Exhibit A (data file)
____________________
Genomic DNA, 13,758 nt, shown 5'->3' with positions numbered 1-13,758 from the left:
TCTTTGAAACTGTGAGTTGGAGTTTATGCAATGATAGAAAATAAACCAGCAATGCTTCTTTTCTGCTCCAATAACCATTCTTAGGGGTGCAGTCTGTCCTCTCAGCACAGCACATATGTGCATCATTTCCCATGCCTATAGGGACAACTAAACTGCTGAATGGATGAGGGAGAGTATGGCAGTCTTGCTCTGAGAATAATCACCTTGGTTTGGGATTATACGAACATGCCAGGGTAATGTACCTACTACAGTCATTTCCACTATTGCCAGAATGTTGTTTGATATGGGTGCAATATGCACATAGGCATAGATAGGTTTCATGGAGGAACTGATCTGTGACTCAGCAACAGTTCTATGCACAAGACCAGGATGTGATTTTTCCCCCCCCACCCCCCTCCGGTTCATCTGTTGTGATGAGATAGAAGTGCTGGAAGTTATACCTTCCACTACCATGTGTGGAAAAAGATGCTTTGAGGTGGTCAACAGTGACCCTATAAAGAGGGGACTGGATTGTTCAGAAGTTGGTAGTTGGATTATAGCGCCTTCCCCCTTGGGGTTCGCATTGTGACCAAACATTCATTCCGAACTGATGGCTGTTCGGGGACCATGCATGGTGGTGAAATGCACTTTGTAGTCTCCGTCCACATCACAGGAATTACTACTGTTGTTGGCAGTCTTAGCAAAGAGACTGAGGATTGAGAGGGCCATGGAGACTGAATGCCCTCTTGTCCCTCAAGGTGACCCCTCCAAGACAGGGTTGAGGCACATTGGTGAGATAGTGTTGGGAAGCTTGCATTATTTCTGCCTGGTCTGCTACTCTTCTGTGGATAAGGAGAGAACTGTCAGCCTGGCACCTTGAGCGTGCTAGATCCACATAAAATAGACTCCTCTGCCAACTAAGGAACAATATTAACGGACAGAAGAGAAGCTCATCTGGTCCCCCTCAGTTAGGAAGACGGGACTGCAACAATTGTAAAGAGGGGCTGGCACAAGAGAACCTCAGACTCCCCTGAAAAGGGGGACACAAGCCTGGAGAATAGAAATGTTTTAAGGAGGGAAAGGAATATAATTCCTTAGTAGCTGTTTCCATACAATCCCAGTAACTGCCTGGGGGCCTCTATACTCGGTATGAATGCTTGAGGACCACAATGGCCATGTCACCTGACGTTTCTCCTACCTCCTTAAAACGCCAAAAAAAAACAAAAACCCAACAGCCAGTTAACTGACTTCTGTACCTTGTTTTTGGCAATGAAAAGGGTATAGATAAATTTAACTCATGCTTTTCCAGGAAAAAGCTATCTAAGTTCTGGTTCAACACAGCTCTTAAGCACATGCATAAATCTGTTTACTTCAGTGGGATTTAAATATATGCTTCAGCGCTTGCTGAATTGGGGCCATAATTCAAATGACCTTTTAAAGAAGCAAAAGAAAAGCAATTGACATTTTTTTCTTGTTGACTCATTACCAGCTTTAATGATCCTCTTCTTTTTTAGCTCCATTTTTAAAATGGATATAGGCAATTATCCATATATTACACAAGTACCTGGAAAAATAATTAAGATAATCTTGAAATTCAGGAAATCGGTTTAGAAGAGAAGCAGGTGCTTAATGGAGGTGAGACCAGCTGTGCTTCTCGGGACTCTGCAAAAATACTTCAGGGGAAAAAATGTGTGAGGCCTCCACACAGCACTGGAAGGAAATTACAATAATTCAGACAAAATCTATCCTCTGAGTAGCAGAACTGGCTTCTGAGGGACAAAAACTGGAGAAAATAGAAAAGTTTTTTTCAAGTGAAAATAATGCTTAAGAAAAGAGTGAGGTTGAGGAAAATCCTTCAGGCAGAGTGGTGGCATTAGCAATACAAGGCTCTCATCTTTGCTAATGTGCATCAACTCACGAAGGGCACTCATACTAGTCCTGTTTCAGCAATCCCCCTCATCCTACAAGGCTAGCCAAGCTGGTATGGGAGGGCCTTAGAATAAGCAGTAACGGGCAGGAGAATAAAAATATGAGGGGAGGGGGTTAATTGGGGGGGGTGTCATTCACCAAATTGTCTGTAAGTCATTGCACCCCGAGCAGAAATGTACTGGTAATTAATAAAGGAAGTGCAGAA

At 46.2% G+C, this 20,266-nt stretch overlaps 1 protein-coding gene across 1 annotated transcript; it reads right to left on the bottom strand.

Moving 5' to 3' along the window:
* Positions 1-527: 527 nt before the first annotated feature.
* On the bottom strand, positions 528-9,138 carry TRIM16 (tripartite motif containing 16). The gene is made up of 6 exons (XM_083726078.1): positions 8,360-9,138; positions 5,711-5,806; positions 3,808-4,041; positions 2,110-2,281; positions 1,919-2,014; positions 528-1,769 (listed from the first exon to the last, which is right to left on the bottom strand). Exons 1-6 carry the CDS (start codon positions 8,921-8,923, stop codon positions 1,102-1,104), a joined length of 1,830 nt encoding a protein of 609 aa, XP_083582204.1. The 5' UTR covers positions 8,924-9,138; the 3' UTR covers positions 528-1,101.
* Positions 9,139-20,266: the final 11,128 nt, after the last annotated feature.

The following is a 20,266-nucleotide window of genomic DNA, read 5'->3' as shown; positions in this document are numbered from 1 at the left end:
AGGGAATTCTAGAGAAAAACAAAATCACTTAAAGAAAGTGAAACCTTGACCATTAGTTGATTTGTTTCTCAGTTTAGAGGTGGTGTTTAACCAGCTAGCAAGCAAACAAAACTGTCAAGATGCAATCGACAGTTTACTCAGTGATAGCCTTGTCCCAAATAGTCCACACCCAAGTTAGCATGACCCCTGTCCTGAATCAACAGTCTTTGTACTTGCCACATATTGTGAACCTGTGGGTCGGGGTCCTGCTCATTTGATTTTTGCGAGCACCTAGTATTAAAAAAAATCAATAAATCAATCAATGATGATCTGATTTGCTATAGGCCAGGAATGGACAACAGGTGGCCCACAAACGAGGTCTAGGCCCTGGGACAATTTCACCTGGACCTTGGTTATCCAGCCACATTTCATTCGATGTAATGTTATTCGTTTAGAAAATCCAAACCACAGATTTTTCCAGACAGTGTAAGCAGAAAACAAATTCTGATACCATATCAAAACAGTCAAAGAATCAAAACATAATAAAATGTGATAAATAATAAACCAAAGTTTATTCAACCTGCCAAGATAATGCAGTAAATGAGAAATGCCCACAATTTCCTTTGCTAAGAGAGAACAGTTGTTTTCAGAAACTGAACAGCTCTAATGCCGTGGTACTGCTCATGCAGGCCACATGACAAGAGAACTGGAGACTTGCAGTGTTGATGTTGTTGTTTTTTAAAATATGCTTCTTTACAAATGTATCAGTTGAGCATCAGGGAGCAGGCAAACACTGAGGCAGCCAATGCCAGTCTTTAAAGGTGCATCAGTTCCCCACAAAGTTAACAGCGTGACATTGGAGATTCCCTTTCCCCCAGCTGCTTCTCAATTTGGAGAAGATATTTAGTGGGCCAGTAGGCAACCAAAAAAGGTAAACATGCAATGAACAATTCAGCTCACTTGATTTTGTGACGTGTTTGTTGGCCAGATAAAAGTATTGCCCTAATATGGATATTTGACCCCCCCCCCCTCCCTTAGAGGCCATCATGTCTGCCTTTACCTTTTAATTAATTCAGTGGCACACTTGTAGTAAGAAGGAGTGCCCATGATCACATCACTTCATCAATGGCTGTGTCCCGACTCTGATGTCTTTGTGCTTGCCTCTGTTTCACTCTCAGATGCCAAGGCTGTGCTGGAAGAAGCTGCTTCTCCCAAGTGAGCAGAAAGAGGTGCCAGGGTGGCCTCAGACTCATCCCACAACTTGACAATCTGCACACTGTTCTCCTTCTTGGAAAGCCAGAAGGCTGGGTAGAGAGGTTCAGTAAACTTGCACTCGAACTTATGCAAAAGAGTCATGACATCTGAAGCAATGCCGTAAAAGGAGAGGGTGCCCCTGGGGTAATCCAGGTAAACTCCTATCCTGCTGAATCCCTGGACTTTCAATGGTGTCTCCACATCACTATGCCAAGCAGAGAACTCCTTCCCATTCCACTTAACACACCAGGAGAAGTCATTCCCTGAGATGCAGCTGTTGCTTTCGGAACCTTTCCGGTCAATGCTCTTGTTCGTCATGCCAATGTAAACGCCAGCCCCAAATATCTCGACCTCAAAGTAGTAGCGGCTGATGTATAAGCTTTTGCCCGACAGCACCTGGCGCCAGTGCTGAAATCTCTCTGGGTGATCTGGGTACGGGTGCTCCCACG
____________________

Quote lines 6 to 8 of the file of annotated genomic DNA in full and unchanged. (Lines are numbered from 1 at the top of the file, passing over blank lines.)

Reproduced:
* On the bottom strand, positions 528-9,138 carry TRIM16 (tripartite motif containing 16). The gene is made up of 6 exons (XM_083726078.1): positions 8,360-9,138; positions 5,711-5,806; positions 3,808-4,041; positions 2,110-2,281; positions 1,919-2,014; positions 528-1,769 (listed from the first exon to the last, which is right to left on the bottom strand). Exons 1-6 carry the CDS (start codon positions 8,921-8,923, stop codon positions 1,102-1,104), a joined length of 1,830 nt encoding a protein of 609 aa, XP_083582204.1. The 5' UTR covers positions 8,924-9,138; the 3' UTR covers positions 528-1,101.
* Positions 9,139-20,266: the final 11,128 nt, after the last annotated feature.

The following is a 20,266-nucleotide window of genomic DNA, read 5'->3' as shown; positions in this document are numbered from 1 at the left end: